American economist Janet Louise Yellen is the Chair of the Board of Governors of the Federal Reserve System. She served as Vice Chair from 2010 to 2014. In San Francisco, she was President and CEO of Federal Reserve Bank. Under President Bill Clinton, she was Chair of the White House Council of Economic Advisers. As a business professor, she worked at the University of California, Berkeley, and Haas School of Business.
Her ability to connect economic concept to everyday life is observed as one of the turning point of her career. President Barack Obama nominated her as Chair of the United States Federal Reserve to succeed Ben Bernanke after citing her knowledge of the high human costs of unemployment. Yellen’s nomination was confirmed by the U.S. Senate on 6th January 2014. She became the first woman to hold the position on 3rd February 2014.
Early Life and Childhood
Janet was born to a Jewish family in New York. She completed her graduation from Fort Hamilton High School in Brooklyn.
She graduated in 1967 from Pembroke College with a degree in economics.
Her mother was Anna (née Blumenthal) and her father, Julius Yellen, was a physician. Originally, her father’s family came from Polish town of Suwałki.
Marriage and Children
Her husband, George Akerlof, is a professor at Georgetown University, Nobel prize-winning economist. He is also retired professor at the University of California, Berkeley.
Robert Akerlof, their son, is an Economics teacher at the University of Warwick.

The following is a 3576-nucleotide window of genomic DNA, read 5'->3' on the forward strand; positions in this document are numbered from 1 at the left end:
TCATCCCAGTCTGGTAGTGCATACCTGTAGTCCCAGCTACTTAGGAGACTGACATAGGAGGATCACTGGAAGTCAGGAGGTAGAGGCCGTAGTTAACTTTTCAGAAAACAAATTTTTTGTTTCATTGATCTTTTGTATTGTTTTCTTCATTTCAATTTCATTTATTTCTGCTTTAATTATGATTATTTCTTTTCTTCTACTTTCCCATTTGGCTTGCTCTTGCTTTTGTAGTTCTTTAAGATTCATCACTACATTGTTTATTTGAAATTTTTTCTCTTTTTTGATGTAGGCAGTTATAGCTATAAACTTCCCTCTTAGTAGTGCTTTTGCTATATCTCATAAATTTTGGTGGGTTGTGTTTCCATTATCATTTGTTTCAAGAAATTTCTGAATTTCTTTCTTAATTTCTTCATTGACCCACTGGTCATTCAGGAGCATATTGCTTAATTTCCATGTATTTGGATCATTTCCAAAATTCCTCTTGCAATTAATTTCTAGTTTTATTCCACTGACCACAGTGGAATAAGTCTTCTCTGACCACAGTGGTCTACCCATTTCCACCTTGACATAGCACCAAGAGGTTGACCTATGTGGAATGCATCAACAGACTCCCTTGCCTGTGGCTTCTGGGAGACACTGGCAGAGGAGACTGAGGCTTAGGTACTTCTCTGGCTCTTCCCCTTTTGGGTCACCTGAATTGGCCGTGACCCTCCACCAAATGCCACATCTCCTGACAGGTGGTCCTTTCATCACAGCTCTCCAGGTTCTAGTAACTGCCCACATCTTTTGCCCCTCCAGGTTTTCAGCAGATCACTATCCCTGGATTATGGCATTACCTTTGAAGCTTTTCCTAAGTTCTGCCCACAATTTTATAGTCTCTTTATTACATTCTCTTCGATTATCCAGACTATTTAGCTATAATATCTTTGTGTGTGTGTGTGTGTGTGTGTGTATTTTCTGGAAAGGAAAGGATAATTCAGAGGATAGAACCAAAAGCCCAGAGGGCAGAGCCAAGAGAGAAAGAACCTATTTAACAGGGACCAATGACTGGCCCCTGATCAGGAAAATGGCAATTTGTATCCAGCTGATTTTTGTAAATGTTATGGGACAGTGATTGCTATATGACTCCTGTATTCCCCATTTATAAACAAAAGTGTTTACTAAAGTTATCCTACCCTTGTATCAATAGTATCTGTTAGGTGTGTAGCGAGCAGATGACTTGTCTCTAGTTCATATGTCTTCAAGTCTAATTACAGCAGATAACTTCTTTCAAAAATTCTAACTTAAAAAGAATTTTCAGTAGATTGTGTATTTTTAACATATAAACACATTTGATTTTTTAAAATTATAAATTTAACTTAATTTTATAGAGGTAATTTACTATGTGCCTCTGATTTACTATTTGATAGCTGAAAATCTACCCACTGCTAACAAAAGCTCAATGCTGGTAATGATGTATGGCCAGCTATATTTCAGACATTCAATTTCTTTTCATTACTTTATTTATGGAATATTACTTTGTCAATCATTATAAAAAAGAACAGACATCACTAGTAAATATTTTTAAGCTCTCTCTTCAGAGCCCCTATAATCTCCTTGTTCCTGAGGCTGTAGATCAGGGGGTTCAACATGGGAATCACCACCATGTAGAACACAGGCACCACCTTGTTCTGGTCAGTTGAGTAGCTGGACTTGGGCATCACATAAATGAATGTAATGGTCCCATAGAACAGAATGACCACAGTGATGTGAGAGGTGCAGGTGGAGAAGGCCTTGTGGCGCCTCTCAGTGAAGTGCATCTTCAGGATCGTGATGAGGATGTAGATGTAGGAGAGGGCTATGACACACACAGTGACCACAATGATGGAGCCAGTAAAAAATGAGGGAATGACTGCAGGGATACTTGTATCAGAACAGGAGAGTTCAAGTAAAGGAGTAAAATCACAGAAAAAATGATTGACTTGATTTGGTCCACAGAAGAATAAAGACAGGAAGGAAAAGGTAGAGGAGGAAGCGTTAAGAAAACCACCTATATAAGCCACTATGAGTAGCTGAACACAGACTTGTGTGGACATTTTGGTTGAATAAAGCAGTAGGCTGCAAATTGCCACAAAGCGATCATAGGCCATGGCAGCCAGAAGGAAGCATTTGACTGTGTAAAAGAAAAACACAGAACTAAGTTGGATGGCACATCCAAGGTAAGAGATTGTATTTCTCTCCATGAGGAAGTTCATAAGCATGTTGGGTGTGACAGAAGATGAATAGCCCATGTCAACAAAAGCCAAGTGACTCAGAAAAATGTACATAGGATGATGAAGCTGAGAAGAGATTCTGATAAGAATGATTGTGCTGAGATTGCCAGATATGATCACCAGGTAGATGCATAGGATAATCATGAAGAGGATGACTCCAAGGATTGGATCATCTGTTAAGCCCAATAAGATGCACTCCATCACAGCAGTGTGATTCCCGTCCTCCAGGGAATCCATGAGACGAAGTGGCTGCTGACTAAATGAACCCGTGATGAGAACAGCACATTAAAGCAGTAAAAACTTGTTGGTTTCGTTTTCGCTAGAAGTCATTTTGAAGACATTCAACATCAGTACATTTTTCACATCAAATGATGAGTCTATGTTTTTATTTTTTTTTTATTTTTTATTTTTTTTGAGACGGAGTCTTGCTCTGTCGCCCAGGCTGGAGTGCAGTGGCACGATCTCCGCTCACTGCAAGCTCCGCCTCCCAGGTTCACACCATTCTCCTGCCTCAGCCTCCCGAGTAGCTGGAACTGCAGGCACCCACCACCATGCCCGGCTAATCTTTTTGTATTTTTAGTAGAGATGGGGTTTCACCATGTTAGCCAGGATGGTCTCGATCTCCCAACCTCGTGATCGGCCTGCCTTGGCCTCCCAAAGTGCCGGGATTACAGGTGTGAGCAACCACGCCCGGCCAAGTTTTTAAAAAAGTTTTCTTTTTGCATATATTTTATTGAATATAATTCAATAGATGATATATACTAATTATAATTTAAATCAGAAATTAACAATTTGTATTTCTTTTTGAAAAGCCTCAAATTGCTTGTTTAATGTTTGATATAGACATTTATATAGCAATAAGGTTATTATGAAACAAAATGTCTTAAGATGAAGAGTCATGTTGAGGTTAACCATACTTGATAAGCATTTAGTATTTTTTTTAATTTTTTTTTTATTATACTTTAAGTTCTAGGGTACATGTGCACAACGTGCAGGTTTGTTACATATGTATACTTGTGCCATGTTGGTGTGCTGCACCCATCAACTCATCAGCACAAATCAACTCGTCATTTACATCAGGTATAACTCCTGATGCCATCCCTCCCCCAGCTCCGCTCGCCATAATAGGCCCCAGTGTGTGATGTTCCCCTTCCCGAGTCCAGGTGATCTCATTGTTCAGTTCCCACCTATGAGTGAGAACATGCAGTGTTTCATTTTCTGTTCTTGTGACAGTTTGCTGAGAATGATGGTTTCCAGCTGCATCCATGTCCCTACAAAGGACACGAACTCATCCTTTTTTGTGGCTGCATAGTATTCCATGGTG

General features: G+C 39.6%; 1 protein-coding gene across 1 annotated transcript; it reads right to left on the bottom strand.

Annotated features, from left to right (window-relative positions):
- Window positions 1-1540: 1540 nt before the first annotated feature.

In 1971–76, Yellen worked as an assistant professor at Harvard. From 1980, she has been conducting research at the Haas School while teaching macroeconomics to MBA and undergraduate students.
She also worked as a lecturer at London School of Economics and Political Science. She worked as an economist with Federal Reserve Board of Governors.
Yellen worked as Chair of Bill Clinton’s Council of Economic Advisers for two years and was a member of the Federal Reserve System’s Board of Governors for three years.
She spoke publicly, after her appointment with Federal Reserve in 2004, in meetings of Fed’s monetary policy committee, on her worry regarding potential effects of the boom in housing prices.
Janet argued against deflating the housing bubble, in a 2005 speech in San Francisco, and predicted housing bubble could be huge enough in the road.
She was the President and CEO of the Federal Reserve Bank of San Francisco for six years. Yellen was a voting member in 2009 of the Federal Open Market Committee.
Janet told the Financial Crisis Inquiry Commission, in 2010, that San Francisco Fed officials are looking for guidance from Washington.
Yellen was introduced as a potential successor to Ben Bernanke, in 2009, as chair of the Federal Reserve System, before he was nominated again by Barack Obama.
She was vice president of the American Economic Association and a fellow of the Yale Corporation.
Yellen works as president of the Western Economic Association International.
She is currently working as a Professor Emerita at the University of California. She was awarded twice the Haas School’s outstanding teaching award.